On Nextdoor, the Homeless Are the Enemy
The platform built for neighborhood news often scapegoats the most disadvantaged communities
On August 14, a man broke into a home in the Shafter neighborhood in Oakland, California. According to the resident of the home, the alleged thief entered through a locked gate in the backyard, stole a laptop, jewelry, small electronics, and a shovel. Then he left.
After the robbery, the resident took photos of the thief that were snapped by their home surveillance network and uploaded them onto Nextdoor, a social media platform that connects those who live within the same geographical neighborhood. The post was meant both to warn others of the perpetrator as well as solicit advice for how to potentially recover the lost items. Some of the responses on the platform were sympathetic, while others offered advice for contacting police. But before long, users began to air suspicions about the thief: “Given the shovel, probably a ‘homeless’ camp resident.”
Six days earlier, another poster on the same Oakland neighborhood’s Nextdoor group solicited recommendations “to stop a homeless encampment” nearby. “The area before was cleaned and now more and more homeless people are building an encampment,” they wrote. “[It’s] making the street unsafe and extremely dirty.”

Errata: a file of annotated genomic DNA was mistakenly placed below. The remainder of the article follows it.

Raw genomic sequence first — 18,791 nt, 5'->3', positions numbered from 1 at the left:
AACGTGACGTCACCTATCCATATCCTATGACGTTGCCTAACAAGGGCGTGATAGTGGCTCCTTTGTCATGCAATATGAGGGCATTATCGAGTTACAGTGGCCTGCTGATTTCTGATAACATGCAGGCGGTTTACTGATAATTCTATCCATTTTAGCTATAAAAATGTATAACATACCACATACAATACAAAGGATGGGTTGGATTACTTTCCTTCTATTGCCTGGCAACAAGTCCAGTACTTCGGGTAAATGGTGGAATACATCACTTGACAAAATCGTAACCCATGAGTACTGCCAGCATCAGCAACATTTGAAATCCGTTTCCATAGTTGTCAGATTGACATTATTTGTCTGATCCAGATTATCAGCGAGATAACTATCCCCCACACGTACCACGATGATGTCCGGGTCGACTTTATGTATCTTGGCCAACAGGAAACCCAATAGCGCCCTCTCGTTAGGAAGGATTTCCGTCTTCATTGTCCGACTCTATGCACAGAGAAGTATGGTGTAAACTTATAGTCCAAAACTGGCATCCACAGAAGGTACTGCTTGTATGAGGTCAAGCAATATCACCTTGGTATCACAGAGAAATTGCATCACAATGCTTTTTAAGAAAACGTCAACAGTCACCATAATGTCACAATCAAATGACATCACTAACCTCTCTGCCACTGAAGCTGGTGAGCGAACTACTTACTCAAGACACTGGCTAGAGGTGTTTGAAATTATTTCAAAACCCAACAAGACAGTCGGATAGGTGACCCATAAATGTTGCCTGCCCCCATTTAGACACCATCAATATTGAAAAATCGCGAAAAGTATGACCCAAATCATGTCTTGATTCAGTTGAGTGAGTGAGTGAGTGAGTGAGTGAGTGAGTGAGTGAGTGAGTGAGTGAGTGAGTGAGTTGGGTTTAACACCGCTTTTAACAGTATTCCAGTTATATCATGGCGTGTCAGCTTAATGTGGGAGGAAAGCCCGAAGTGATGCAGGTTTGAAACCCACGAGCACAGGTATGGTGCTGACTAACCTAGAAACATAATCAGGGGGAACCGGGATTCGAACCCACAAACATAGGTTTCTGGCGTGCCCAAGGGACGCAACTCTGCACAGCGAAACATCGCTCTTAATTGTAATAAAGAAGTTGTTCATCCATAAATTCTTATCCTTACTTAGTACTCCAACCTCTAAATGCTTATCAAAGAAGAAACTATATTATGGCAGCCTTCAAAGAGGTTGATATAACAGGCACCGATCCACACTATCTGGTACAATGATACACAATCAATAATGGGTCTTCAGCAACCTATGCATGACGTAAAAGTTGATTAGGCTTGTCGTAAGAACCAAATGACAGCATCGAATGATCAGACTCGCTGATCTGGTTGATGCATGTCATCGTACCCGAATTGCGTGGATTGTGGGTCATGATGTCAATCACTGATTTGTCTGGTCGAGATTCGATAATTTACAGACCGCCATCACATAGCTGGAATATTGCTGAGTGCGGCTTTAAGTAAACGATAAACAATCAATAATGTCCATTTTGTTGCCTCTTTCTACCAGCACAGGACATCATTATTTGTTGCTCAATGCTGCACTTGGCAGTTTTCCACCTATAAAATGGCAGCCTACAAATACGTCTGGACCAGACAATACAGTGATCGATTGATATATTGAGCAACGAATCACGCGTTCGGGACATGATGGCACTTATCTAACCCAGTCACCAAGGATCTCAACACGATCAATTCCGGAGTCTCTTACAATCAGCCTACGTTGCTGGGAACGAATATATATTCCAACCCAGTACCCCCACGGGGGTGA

“I have empathy for the homeless but calling trash personal possessions is ridiculous.”
Two days prior to that, someone else posted a photo of their stolen bamboo bicycle, asking neighbors to keep an eye out for it. One responder told them to “[Check] the homeless camp at Mosswood Park.”
These relatively minor incidents hint at a pattern: Across the country, Nextdoor is being used to actively surveil, police, and spread animosity against local homeless populations.
“I have empathy for the homeless but calling trash personal possessions is ridiculous,” wrote one Nextdoor user in Los Angeles. “My [Amazon] Ring alarm alerted me and this man was washing his face, hands, and feet with my hose right next to my front door,” wrote another user in L.A.’s Silver Lake neighborhood.